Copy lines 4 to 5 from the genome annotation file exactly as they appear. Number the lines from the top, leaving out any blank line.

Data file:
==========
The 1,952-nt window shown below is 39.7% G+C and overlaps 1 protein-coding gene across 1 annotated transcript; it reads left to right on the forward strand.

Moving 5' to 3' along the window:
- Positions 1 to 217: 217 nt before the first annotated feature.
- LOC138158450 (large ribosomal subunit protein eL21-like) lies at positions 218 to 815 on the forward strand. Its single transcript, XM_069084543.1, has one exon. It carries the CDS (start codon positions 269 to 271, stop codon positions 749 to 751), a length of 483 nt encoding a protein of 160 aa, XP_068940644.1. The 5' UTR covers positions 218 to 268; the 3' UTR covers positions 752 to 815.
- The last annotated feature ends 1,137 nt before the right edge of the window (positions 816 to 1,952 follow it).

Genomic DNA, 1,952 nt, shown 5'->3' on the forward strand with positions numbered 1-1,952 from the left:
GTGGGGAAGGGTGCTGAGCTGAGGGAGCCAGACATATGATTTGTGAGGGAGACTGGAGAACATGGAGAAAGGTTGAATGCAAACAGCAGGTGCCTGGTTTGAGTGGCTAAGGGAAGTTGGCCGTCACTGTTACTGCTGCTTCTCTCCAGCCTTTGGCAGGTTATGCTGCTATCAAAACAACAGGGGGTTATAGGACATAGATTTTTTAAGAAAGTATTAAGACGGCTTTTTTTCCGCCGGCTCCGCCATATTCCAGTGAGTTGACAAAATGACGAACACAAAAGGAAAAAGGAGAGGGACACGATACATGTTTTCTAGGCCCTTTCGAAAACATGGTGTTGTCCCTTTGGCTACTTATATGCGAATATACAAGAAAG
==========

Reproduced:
- LOC138158450 (large ribosomal subunit protein eL21-like) lies at positions 218 to 815 on the forward strand. Its single transcript, XM_069084543.1, has one exon. It carries the CDS (start codon positions 269 to 271, stop codon positions 749 to 751), a length of 483 nt encoding a protein of 160 aa, XP_068940644.1. The 5' UTR covers positions 218 to 268; the 3' UTR covers positions 752 to 815.
- The last annotated feature ends 1,137 nt before the right edge of the window (positions 816 to 1,952 follow it).